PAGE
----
I sang in the children’s choir beginning in the 3rd grade and we would sing most Sundays at the 9 am mass which meant my parents would corral four children in the wee hours of the morning, making sure we had some cereal in our tummies and were dressed appropriately, herd us into the minivan and drive to church which was luckily only five minutes away. If we had to sing in the choir, we had to be there at 8:30 which meant my dad would drop me and my sister off early and then save a pew and sit and read the bulletin with his reading glasses perched on his nose and wait for my mother to join him with my two brothers.

Gathering us all together and getting us to church on time was no easy feat as my sister was usually crying about her tights being itchy or how my mother was brushing her hair too hard or how she hates pink today and my mom would snap at her to please stop whining and just get dressed and get in the car. (My Mother 20 Years Later: I THINK YOUR SISTER MAYBE HAD ONE OF THOSE SENSORY ISSUES EVERYONE IS TALKING ABOUT NOWADAYS? I FEEL KIND OF BAD ABOUT HOW OFTEN I YELLED AT HER BUT HEY THAT’S WHAT THERAPY IS FOR, RIGHT?)

My older brother Paul was already starting, at the age of 10 or so, to think that church was a bunch of garbage and besides, he’d much rather sleep. My parents would often have to wake him up six or twelve times, going into his room the first few and then finally just yelling from the bottom of the stairs PAUL! SERIOUSLY! GET!!! UP!!! before they would hear the bathroom door close and the shower turn on which meant he was actually somewhat alert.

(Paul told me awhile ago that he was pretty certain he was a staunch atheist by the time he hit 8th grade, a position he hasn’t budged from since regardless of the fact that my mom mandated he attend church until the age of 18, which he mostly did except for those few times he slept through it and promised to go later to the parish a few towns over which had late Sunday mass but then he would drive to the Starbucks that had just opened up and kill an hour or so before returning home. Speaking of which, to this day he cannot function early in the morning without approximately 12 cups of coffee so basically what I’m saying is kids don’t change much.)

My brother Jeremy was just a baby around this time so I imagine there were multiple awesome experiences involving putting on all his clothes and shoes for him and strapping him in a car seat and wiping his nose a hundred times and then dealing with him spitting up all over himself or whatever it is that parents deal with.

Interesting to note that anytime I raise a question to my parents of HOW ON EARTH DID YOU DO THAT FOUR CHILDREN THING AND NOT GO INSANE?, they don’t even seem to know or care.

Mostly they think everything that was stressful at the time is hilarious now.


They just sort of say things like OH SURE IT WAS HARD WORK BUT YOU GUYS WERE SO FUN!


But if my mother had had twelve of us, she probably would say the same thing. THIRTEEN! SHOULDA DONE THIRTEEN!

The point of the story is that Sunday mornings for me meant getting in the minivan, singing in the choir which I loved loved loved and then heading down to the church basement for the bagel breakfast.

The bagel breakfast was only offered after the 9 am mass, an activity meant to foster community and gather families together. It mostly worked. Basically adults got to chug lots of coffee and mingle and their kids could smear cream cheese all over their face and just run around screaming and bumping into things because where are crazy loud kids more welcome than at a Catholic church!? Instead of the usual societal attitude of PLEASE SHUT YOUR KID UP AND GET IT AWAY FROM ME, everyone at my church was basically like OH MAN, LOU’S LITTLE GIRL JUST RAN HEADFIRST INTO THAT MARY STATUE AGAIN AND IT SHATTERED AND THEN SHE THREW UP ALL HER CHEERIOS! KIDS ARE THE BEST, RIGHT GUYS!!?!?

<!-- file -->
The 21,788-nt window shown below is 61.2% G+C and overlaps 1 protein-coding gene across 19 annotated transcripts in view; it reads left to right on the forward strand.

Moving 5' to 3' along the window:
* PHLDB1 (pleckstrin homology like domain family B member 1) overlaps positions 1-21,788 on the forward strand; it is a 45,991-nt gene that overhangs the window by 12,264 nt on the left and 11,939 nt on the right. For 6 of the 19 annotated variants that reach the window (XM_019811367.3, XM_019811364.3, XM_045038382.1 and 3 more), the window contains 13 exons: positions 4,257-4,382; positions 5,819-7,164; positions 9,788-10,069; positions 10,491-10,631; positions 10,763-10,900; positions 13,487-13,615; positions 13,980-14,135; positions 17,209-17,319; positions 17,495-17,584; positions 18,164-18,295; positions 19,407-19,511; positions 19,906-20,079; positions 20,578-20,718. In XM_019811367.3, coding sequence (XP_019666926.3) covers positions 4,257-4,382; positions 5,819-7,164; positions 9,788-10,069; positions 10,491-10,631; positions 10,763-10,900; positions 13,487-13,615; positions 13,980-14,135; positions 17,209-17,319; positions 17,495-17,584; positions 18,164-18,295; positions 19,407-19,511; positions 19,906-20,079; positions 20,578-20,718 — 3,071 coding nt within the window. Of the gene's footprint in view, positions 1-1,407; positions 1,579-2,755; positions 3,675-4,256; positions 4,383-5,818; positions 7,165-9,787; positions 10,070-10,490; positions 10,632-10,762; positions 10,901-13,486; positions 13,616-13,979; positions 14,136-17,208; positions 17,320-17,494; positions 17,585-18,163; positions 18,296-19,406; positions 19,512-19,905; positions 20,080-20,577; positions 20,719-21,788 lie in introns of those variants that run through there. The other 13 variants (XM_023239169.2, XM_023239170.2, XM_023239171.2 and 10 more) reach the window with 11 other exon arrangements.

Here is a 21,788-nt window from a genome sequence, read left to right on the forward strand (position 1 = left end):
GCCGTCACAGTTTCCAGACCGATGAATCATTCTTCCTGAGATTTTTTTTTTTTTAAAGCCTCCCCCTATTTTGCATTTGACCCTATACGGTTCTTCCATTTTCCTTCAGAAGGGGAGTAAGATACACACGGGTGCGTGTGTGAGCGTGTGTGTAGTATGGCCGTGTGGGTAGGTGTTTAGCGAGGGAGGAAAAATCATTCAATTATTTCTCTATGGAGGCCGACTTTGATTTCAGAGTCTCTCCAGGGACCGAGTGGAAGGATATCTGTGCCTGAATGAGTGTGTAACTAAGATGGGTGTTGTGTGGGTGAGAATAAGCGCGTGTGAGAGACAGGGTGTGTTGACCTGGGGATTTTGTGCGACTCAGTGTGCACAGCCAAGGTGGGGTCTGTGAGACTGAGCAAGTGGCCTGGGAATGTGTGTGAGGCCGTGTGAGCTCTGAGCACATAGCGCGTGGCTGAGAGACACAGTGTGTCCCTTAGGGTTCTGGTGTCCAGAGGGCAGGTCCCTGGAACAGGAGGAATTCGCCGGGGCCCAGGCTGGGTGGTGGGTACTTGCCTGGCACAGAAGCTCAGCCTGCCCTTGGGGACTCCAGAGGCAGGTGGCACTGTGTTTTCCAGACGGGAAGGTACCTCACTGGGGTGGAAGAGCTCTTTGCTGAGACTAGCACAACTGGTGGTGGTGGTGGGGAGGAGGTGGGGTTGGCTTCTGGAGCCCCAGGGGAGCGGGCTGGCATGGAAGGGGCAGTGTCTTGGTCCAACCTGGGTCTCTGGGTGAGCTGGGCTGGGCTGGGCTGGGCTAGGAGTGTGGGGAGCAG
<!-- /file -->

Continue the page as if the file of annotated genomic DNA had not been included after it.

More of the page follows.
My friend L who had a last name that sounded kind of like broccoli was a hyper child and we would hang out and eat bagels and sit on these carpeted steps and talk about which boys we thought were cute. L. Broccoli would often linger too long by the coffee table, either trying to sneak coffee (at the age of 9) or conduct experiments like how many Sweet N Lows she could dump in her orange juice and still drink it. (I believe the record was something like 22.)

My mother loved the bagel breakfast because she could hang out with all her friends and talk and talk and talk plus eat a bialy. My dad was not a particular fan of the bagel breakfast for the exact same reason: my mother would talk and talk and talk and he kind of just wanted to go home and read the paper. He would try to be social but really he was just too shy so he would come hang out with me and L. Broccoli. He would sip his coffee, check his watch a few hundred times and finally say something like WE TOOK TWO CARS SO…YOU TINK YOUR MUTHA WOULD BE MAD AT ME IF WE LEFT?

We usually said no even if the answer was sometimes yes and my siblings and I would pile into the car with my dad and head home. I would sit next to him at the kitchen table and read the comics and then the Dear Abby column which I particularly loved, until my mom walked in the door, sometimes a few minutes later, sometimes over an hour.

“I HAD THE GREATEST TALK WITH ANN MARIE!” she’d say (or FATHER TOM or THAT GUY WE KNOW WHOSE KID HAD LEUKEMIA BUT HE WAS CURED BUT IT MIGHT COME BACK HOW SAD IS THAT!?) and hang her purse on a doorknob. Then she’d kick her heels off, ask for a section of the newspaper and lay down on the couch reading which only lasted a few minutes because then she’d fall asleep, glasses perched on her nose.

I thought of these Sunday mornings recently when I grabbed a bagel from the cafeteria at my job. I’ve had bagels since childhood obviously but for some reason this one triggered the memory and after just one bite, it all came flooding back to me. The shrieks of the kids running around the church basement, the muffled sound of the organ playing from the mass upstairs, my dad wearing a tie and his dress up shoes, hearing my mom’s voice in the sea of people HI! HI! HI!, her loud cackle when someone made her laugh, L. Broccoli dumping Sweet N Lows in her orange juice, the taste of my poppy seed bagel with cream cheese, a strong sense of comfort and belonging.